It’s safe to say that every now and then sales and marketing are at odds with one another. One instance where this dynamic tends to surface is during trade show planning. That’s because, oftentimes, sales has one agenda and marketing has another. More specifically, it comes down to the difference between how sales and marketing define a lead.
Sales and marketing disagree on lead criteria.
Marketing may look at lead generation as a range of engagement with prospects. In this instance, they will look to score the lead and determine how best to nurture it through the pipeline. These leads can come from many sources including a scanned badge or participation in a product demo.
Sales, on the other hand, may more narrowly define a lead as something highly qualified. Surprisingly, sales might even define it as a new opportunity with an existing customer, leaving prospects out of the equation all together.
CBD, along with two of its clients, Firestone Building Products and Whirlpool Corporation, will discuss this topic and more at the upcoming Connect to Convert conference August 21-23 in New York.
Both of these large corporations are respected leaders in their industry and have much to share about creating a win-win trade show strategy for both sales and marketing.
It all starts with getting everyone to agree on goals and objectives. It’s okay to have several—as long as each one has clearly articulated criteria and metrics. Once agreed upon, you can work together to determine the strategies that will accomplish each goal.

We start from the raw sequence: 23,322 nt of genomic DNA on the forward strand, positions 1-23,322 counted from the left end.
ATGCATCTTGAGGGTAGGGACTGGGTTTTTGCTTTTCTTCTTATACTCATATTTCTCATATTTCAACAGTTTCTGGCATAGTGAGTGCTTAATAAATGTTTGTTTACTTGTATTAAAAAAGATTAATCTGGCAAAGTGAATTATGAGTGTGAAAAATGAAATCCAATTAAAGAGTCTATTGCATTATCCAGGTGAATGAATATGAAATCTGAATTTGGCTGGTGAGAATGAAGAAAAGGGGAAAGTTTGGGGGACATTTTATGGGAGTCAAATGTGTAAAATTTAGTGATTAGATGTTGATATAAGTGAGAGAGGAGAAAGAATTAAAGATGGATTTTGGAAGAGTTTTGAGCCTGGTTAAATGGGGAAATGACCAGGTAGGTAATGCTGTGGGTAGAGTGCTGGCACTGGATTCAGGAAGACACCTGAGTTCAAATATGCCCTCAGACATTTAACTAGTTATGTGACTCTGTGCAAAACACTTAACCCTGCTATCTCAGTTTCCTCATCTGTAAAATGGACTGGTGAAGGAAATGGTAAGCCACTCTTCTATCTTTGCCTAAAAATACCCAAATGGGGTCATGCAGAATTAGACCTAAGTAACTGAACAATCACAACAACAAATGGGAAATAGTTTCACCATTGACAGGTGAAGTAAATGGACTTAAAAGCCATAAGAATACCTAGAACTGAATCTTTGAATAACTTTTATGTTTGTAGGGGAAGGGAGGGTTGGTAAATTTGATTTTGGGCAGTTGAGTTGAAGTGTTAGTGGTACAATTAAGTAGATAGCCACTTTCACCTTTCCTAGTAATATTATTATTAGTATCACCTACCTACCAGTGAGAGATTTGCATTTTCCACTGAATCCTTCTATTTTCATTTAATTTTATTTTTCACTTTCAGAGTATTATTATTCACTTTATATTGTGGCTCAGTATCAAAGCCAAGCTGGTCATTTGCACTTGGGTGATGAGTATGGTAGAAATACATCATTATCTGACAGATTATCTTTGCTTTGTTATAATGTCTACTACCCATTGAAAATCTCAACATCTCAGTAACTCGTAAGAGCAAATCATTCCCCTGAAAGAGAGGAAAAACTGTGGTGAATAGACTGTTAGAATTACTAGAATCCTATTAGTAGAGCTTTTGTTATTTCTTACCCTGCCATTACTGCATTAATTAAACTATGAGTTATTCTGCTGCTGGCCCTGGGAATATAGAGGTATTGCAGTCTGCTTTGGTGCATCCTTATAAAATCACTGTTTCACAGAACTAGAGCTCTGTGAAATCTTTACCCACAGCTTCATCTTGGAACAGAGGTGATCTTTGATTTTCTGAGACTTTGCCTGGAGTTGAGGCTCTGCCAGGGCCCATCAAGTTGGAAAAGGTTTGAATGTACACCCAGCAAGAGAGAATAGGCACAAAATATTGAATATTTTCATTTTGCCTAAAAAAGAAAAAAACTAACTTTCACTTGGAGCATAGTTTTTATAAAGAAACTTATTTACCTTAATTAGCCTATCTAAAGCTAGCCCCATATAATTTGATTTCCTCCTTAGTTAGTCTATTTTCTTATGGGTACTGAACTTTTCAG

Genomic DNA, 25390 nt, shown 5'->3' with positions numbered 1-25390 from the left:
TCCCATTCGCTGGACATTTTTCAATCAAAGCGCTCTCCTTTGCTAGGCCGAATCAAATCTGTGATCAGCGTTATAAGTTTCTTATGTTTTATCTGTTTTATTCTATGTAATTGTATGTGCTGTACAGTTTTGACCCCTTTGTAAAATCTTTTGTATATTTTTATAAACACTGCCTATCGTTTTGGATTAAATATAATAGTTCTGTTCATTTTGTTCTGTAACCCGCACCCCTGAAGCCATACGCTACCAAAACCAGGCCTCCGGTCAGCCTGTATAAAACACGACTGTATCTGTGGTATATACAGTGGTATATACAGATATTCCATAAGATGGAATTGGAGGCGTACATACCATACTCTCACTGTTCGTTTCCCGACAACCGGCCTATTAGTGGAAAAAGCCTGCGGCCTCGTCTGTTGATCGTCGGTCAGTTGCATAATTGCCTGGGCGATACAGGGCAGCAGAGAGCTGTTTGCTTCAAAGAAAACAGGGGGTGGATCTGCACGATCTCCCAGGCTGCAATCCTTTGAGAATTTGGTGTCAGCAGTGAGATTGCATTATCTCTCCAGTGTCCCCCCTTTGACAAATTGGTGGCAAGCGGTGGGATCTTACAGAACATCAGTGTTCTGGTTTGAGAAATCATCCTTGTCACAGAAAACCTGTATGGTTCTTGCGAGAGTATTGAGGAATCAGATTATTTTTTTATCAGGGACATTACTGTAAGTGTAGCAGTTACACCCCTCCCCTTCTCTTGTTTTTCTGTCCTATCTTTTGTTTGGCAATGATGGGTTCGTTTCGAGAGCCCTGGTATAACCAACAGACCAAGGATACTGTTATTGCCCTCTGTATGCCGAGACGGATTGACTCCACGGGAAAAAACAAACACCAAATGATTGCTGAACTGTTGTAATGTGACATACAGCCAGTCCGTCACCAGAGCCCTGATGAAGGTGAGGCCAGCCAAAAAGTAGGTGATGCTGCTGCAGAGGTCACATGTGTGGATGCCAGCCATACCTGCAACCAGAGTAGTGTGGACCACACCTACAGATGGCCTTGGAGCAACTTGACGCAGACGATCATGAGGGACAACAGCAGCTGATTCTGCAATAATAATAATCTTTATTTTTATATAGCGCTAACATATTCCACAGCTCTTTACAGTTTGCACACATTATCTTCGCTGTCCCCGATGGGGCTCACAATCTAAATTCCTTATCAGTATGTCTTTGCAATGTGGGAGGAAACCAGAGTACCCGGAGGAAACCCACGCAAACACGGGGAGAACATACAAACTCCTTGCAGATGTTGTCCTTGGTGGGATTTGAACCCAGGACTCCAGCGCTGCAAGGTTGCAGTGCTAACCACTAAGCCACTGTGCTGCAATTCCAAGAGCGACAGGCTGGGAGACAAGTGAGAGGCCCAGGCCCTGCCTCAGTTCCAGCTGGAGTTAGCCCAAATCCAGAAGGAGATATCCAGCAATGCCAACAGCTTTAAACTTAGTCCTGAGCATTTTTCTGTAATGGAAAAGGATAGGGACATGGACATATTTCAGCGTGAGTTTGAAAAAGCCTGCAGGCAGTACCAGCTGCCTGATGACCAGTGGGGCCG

Pre-show outreach attracts higher-quality leads.
Encouraging customers to schedule a meeting at the show will be key in helping the sales team generate more revenue through retention and loyalty. Be sure to prioritize this outreach, structure it as a series of high-touch, highly personalized initiatives, and include a strong incentive.
During-show engagement draws participation.
The importance of onsite marketing during the show increases when a large volume of qualified attendees are needed to achieve your goals, like attending a specific, planned event. Used strategically, tactics such as room drops, seat drops, the show daily, and social media work best to ensure participation from both your best prospects and those newly on your radar.
Post-show conversations lead to conversions.
You’ll want to make sure your follow-up communications are deployed immediately and consistently. Your strategy should take into account where the lead is in the sales funnel. For example, relevant content can be used to deepen engagement with leads at the onset of the sales cycle, while strengthening an offer should be considered to assist with conversion.
You’ll hear much more about trade show lead generation planning, objective setting, and strategy development at our presentation on Wednesday, August 23 at the Connect and Convert conference.
Let us know if we’ll see you there and if you have any specific things you’d like to learn about ensuring trade show ROI.